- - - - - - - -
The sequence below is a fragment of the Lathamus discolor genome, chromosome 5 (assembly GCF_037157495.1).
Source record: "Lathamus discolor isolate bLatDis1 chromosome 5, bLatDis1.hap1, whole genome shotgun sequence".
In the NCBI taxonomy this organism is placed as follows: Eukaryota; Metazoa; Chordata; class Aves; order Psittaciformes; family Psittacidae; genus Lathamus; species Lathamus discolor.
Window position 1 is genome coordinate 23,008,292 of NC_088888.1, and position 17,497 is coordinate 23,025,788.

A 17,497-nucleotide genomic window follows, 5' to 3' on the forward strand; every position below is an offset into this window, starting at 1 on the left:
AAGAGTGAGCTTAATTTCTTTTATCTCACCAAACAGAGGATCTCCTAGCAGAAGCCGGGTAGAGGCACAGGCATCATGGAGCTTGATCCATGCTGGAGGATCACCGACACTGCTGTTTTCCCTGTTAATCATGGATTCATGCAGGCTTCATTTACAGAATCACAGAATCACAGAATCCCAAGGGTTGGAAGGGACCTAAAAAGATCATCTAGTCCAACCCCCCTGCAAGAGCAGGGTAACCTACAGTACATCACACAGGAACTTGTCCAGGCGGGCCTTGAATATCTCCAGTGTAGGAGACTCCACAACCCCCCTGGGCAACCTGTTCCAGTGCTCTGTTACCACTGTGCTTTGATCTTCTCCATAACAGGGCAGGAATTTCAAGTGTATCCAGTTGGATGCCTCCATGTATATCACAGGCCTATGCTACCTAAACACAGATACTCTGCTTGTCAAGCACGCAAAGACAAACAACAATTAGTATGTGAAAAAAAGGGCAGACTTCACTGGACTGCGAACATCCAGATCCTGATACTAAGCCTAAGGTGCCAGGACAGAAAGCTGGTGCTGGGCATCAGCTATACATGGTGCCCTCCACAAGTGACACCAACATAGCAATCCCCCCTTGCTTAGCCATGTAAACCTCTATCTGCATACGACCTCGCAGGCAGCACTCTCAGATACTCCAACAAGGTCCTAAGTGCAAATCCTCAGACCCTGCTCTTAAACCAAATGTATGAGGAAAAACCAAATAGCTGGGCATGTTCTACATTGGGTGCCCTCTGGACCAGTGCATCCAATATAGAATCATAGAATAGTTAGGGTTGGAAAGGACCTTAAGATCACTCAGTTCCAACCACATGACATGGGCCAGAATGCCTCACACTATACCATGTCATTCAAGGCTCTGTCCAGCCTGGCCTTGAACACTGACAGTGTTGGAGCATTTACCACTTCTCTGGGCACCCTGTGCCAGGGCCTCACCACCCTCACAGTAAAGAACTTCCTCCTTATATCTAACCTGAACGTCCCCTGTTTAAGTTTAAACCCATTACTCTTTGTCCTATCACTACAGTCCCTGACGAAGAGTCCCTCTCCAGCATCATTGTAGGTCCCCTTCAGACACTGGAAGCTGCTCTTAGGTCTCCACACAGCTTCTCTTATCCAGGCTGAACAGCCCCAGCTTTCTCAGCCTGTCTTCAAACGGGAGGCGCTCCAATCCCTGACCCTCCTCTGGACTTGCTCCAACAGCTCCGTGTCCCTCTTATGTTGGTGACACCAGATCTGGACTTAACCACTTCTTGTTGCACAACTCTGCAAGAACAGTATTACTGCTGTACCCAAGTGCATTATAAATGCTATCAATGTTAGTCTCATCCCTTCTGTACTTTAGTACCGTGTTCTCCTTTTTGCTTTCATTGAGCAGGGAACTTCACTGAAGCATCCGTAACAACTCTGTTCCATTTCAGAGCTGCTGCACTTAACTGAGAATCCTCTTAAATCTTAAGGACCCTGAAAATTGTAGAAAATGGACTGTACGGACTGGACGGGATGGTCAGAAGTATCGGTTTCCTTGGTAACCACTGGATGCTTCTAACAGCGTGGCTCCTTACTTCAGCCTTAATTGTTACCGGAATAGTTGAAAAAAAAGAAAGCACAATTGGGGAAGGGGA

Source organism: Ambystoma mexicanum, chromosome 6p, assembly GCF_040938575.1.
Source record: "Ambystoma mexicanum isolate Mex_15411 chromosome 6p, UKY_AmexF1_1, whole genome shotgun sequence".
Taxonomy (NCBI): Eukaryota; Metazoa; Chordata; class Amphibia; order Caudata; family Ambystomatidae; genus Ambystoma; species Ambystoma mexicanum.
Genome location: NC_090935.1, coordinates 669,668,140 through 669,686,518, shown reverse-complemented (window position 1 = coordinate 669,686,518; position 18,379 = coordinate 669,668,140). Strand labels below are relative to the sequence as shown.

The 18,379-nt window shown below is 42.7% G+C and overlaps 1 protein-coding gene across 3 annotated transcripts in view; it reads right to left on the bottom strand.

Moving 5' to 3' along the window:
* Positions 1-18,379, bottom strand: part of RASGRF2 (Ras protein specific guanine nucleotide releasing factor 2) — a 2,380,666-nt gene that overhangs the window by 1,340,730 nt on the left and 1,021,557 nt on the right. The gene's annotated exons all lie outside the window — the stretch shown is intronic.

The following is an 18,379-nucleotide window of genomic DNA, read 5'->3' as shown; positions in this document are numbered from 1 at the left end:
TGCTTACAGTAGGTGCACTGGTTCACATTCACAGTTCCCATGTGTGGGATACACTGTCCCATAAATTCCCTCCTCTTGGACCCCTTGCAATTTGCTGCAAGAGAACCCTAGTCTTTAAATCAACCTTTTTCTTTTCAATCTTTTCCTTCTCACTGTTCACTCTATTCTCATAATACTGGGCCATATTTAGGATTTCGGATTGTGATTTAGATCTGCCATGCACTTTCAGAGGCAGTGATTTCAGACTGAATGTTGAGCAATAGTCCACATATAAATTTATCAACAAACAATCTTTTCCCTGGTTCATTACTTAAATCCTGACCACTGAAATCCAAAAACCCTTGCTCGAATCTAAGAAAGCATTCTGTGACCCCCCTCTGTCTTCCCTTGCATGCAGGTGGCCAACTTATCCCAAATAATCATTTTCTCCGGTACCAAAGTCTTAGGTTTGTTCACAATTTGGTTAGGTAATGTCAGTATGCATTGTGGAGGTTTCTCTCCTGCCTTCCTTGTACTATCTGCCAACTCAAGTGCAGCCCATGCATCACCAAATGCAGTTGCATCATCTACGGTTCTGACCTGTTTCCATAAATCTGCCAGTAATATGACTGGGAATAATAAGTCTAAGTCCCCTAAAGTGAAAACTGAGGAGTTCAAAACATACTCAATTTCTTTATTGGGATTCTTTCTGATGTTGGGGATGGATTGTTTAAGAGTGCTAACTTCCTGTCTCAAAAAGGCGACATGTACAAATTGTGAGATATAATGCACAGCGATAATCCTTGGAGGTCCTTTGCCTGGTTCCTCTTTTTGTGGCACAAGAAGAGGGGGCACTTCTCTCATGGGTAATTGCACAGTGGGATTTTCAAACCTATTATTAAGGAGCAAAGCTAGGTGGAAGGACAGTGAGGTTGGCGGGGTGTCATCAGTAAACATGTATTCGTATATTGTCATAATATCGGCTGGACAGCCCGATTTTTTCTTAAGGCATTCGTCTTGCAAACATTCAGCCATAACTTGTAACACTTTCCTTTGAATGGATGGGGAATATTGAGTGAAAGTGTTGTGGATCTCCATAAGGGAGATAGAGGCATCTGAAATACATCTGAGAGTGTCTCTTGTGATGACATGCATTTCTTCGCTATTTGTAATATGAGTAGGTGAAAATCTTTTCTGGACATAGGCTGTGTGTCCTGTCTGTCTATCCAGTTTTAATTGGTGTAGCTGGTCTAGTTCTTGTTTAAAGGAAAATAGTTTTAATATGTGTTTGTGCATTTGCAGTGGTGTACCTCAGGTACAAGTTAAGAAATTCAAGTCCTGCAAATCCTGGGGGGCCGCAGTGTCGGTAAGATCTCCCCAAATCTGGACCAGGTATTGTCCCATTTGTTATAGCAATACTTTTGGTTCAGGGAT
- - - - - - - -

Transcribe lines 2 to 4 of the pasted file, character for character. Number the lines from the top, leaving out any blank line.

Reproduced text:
Source record: "Lathamus discolor isolate bLatDis1 chromosome 5, bLatDis1.hap1, whole genome shotgun sequence".
In the NCBI taxonomy this organism is placed as follows: Eukaryota; Metazoa; Chordata; class Aves; order Psittaciformes; family Psittacidae; genus Lathamus; species Lathamus discolor.
Window position 1 is genome coordinate 23,008,292 of NC_088888.1, and position 17,497 is coordinate 23,025,788.